For my Expressive Typography course this past term, I tried a new project that worked "backwards" from our usual process. Normally, we work with both concept and form at the same time, attempting to marry the two in a way that builds meaning beyond the interpretation of the words themselves. And sometimes, with students, they get stuck on either form or concept, and they struggle to find a way to make both equally strong.
I wondered what would happen if I took away concept completely. What if they had to design only with form, playing with letters in a way that actually ignored the meaning of the words? I had a phrase in mind from the start that would be loaded with meaning in a way that may conflict with their free-form compositions, but I thought those juxtapositions may turn out to be interesting. And I liked the idea of struggling to marry two conflicting sets of meaning (the aesthetic and the semiotic), and accepting that some processes may fail, but the benefit was in the process of struggle itself.
In step one, the students were given "dummy type" of equal word and letter length to work with, and had 5 days to simply explore an aesthetic composition they liked. In step two, they substituted my phrase for their dummy type in a straight exchange. Step three involved reconciling for meaning, making adjustments to refine the composition, and preparing for presentation.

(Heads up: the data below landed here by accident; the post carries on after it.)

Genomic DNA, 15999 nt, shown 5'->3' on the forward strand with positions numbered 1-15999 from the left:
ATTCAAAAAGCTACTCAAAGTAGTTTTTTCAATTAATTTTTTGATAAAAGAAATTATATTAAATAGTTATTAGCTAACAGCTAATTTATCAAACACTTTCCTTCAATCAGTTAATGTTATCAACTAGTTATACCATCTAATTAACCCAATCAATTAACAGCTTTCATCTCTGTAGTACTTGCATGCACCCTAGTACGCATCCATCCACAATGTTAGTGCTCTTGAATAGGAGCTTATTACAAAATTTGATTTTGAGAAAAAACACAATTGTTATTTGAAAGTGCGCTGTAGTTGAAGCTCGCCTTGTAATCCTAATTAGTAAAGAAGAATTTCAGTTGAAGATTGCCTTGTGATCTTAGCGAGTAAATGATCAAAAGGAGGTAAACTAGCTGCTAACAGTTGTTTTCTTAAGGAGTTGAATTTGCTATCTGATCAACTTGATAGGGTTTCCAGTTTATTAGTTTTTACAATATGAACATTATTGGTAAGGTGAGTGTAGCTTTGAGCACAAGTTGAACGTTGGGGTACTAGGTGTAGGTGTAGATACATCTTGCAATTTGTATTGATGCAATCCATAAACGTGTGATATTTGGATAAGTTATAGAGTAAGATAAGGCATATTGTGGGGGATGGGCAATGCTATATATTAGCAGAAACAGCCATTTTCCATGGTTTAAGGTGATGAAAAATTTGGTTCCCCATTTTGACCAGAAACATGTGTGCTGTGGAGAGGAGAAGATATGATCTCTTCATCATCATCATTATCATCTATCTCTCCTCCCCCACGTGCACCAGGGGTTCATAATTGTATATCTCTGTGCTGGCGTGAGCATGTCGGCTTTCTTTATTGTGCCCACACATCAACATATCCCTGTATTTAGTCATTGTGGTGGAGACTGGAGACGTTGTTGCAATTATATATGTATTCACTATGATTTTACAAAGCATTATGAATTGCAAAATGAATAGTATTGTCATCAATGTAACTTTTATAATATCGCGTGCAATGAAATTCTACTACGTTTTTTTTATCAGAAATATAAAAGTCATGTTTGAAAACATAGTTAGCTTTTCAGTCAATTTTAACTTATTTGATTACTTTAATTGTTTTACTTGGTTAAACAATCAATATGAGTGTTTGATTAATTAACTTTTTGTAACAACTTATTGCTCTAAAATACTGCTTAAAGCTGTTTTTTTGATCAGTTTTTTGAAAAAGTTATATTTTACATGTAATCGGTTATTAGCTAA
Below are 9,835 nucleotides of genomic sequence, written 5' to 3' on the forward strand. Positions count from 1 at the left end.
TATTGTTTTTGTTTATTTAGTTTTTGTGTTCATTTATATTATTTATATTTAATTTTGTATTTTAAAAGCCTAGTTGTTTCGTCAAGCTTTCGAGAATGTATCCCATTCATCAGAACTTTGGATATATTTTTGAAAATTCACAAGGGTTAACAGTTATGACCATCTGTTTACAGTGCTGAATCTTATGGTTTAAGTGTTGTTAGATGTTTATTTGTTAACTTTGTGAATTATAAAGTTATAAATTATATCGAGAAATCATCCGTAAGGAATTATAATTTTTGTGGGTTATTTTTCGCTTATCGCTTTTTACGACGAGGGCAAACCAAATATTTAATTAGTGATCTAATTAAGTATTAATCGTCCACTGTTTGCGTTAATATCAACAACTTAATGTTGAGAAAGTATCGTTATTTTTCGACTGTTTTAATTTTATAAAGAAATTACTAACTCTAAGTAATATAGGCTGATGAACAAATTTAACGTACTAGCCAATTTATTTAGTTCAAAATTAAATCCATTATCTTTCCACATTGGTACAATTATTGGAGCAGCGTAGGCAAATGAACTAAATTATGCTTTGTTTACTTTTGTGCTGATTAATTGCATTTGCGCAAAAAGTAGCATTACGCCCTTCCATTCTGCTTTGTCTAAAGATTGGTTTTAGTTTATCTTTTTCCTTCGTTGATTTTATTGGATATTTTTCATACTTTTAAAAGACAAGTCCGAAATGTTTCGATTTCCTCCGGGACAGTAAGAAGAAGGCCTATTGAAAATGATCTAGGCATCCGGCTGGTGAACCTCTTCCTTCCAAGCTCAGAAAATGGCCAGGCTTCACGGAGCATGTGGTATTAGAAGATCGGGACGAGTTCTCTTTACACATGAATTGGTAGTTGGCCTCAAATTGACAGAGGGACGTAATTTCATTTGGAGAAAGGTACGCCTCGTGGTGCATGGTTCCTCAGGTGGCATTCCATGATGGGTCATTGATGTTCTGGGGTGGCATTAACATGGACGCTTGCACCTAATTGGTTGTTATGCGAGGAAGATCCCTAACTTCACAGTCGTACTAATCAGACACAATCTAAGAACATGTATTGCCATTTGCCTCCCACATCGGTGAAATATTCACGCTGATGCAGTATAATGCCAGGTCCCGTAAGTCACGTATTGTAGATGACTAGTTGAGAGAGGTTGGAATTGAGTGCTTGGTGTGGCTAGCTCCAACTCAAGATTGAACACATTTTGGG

Overall, I was happy with the quality of the compositions in the end. However, there were some drawbacks to this way of working. Some students seemed to fall in love with their original experiments, and were resistant to making changes in step three. Others had such a chasm of meaning to cross that they simply were lost in how to refine, and really find much benefit to the final reconciliation process. I also discovered that my own description of this as a "triptych" left some students feeling restricted in what they could and couldn't do for the third piece. In the future, I believe it would be better to allow the third piece to stand alone as single composition and allow for more changes in the third phase.
Below are a few of the more interesting processes and compositions. The phrase was "Cash rules everything around me," obviously a lyric from the Wu Tang clan's C.R.E.A.M. off 36 Chambers, a song released before any of my students was born.
Above is a gallery of a few of the final pieces in the series. Pieces by Joan Cheung, Genna Mettler, Sydney Wisner, Phoenix Thompson, and Brooklyn Cochran.